Occupy Central

Hong Kong student leaders Joshua Wong, Lester Shum and five others admit to contempt of court in Occupy case

Defence lawyers urge for a jail sentence not exceeding three months so that Wong can still run in future Legco elections

PUBLISHED : Thursday, 06 July, 2017, 3:08pm
UPDATED : Friday, 18 August, 2017, 1:07pm

Hong Kong student activists Joshua Wong Chi-fung and Lester Shum are among seven who on Thursday admitted to obstructing a street clearance ordered by the court in the 2014 Occupy protests.

At the High Court, lawyers for Wong also urged the presiding judge not to pass a jail sentence of more than three months, citing their client’s aspiration to run in future Legislative Council elections.

Senior Counsel Lawrence Lok Ying-kam was referring to the Legislative Council Ordinance, which bars anyone jailed for more than three months in Hong Kong to run for office within five years of the offence.

Hong Kong activist Joshua Wong and 10 others to plead guilty to contempt of court in Occupy case

Along with Wong, Lester Shum, former secretary general of the Hong Kong Federation of Students, also admitted to liability for committing contempt of court.

On Thursday Lok said Shum offered his unreserved apology for his actions, and argued that Wong had “a noble motive”.

Five others – all young people ranging from an aspiring civil servant to a football player – also admitted liability and offered their unreserved apologies.

They are Chau Wan-ying, Cheung Kai-hong, Choi Tat-shing, Chu Wan-lun, and Jason Szeto Tze-long, who was a student activist at the time.

The seven were among a larger group of people arrested when bailiff officers, acting on a court order sought by taxi and minibus drivers, were clearing a protest site on Nathan Road on October 26, 2014.

The road in Mong Kok was a major protest stronghold during the 79-day civil disobedience movement that brought parts of the city to a standstill.

The Department of Justice instigated the contempt of court proceedings against those arrested at the site.

On Thursday, Lok said Wong and Shum had been unsatisfied with the city’s restrictive universal suffrage election framework that Beijing passed on August 31, 2014. They therefore resorted to civil disobedience.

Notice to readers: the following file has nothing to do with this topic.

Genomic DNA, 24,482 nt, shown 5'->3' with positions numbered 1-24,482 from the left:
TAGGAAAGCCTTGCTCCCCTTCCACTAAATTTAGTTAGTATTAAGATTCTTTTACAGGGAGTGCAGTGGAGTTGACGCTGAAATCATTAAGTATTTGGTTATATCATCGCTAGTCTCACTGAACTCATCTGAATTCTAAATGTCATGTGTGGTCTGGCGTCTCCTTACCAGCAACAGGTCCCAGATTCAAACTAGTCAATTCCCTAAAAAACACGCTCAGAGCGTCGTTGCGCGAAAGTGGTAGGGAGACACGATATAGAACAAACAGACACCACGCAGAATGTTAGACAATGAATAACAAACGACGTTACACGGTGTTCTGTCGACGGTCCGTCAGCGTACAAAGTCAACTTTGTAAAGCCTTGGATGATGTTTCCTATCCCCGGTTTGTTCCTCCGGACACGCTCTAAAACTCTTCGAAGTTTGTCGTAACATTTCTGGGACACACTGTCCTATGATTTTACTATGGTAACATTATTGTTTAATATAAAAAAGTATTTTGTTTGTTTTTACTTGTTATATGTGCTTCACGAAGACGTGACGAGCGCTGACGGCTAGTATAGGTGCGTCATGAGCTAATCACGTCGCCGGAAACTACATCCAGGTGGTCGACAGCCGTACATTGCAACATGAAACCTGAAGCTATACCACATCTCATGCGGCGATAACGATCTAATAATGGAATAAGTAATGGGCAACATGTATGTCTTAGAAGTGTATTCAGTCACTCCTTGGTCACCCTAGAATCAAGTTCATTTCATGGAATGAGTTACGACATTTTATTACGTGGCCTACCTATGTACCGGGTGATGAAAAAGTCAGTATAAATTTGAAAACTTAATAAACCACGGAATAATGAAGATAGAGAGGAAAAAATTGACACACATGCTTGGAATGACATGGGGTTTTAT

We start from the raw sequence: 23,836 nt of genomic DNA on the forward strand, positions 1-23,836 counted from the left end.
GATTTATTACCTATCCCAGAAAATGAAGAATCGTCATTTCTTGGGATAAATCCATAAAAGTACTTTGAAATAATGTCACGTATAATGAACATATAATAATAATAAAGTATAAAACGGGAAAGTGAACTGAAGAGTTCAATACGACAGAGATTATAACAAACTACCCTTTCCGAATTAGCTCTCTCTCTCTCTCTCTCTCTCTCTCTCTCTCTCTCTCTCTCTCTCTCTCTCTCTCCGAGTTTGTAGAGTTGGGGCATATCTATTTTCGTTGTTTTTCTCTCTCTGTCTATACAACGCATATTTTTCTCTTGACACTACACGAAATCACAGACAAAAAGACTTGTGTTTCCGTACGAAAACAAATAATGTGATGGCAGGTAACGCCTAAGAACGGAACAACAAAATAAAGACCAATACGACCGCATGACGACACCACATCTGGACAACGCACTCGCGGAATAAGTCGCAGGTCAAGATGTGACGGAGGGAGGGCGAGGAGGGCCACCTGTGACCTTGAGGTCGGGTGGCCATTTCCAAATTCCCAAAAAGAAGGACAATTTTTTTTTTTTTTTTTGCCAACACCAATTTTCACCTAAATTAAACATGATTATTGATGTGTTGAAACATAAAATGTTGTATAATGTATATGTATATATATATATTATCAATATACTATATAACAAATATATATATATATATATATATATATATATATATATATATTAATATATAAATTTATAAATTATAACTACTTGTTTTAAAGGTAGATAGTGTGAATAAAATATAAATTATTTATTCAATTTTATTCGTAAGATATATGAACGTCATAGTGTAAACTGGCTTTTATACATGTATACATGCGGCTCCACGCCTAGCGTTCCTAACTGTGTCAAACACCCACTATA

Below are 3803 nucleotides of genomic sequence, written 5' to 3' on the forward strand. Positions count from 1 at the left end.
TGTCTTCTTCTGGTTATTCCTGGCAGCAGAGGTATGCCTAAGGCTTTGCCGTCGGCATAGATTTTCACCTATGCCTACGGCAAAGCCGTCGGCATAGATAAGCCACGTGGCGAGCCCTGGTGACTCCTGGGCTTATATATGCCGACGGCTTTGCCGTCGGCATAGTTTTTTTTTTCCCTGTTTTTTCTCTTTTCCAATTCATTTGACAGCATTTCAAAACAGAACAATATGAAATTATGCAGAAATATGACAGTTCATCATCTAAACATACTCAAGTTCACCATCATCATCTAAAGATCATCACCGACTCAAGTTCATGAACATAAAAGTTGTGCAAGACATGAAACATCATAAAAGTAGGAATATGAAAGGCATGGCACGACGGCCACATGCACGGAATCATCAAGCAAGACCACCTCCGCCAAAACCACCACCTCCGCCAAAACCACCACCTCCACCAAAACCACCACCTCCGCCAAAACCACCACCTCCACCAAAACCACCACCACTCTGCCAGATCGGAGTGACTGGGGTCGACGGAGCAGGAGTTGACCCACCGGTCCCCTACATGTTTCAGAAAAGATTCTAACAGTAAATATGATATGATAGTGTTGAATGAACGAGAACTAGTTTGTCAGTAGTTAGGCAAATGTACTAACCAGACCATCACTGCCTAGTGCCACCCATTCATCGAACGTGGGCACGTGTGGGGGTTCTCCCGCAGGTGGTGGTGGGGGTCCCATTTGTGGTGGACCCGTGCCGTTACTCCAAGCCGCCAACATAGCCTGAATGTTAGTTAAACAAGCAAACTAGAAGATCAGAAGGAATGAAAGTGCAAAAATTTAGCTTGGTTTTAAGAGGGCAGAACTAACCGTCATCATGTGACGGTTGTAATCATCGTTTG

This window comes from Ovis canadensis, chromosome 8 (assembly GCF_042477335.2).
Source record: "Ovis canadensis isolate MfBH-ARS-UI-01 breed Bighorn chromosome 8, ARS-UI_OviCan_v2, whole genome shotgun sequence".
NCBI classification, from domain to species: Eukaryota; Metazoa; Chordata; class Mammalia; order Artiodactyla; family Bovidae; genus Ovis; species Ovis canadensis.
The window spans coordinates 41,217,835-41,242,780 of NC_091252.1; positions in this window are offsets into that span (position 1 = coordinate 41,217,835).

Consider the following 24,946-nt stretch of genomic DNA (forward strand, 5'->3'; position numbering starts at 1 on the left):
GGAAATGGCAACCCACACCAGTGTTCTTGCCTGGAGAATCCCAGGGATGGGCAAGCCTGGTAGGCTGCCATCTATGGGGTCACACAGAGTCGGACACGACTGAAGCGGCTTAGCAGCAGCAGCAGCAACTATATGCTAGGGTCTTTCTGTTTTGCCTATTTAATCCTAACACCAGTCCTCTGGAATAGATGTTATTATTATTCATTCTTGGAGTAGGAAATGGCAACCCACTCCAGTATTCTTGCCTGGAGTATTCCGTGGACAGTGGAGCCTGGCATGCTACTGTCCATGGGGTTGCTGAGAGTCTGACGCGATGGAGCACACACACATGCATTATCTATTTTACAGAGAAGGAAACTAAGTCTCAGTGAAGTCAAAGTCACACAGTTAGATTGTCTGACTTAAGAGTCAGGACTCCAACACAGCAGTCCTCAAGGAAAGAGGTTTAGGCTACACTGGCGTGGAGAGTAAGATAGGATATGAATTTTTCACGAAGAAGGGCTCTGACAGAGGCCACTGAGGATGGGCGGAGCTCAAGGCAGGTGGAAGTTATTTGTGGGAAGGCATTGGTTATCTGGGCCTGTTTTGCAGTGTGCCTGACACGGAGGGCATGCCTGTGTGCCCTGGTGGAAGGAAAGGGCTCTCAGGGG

“Wong caught the attention of Hong Kong when he was the convenor of Scholarism,” Lok said, referring to his client’s previous student activist group. Shum led the Occupy movement as a leader of the federation.

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Lok said the pair took to the site on the day out of concern for protesters’ safety. While there, they merely wanted to make clarifications through a microphone to confirm the identity of the bailiffs, as well as to find out whether people were regarded as items of obstruction.

He asked Mr Justice Andrew Chan Hing-wai to take into account Shum’s attempt to urge people not to swear. Wong, he said, tried to make his way out at one point, before he was arrested.

Lok added that even although the two were well-known at the time, they did not resort to “using their personal fame to incite people”.

Summing up, the counsel said none of the seven had engaged in any physical violence, and therefore urged the court to impose a fine instead.

Four more people were expected to admit liability next week, while nine others, including Rafael Wong Ho-ming, vice-chairman of political party the League of Social Democrats, were to stand trial this month, starting Friday.

Chan adjourned sentencing until the end of the trial.

Outside court, Wong said he and his political party Demosisto had yet to decide whether to take part in possible Legco by-elections for seats vacated by two lawmakers disqualified this year.

He said the group would have to first see if their chairman Nathan Law Kwun-chung, a legislator facing the government’s legal challenge, would be stripped of his seat.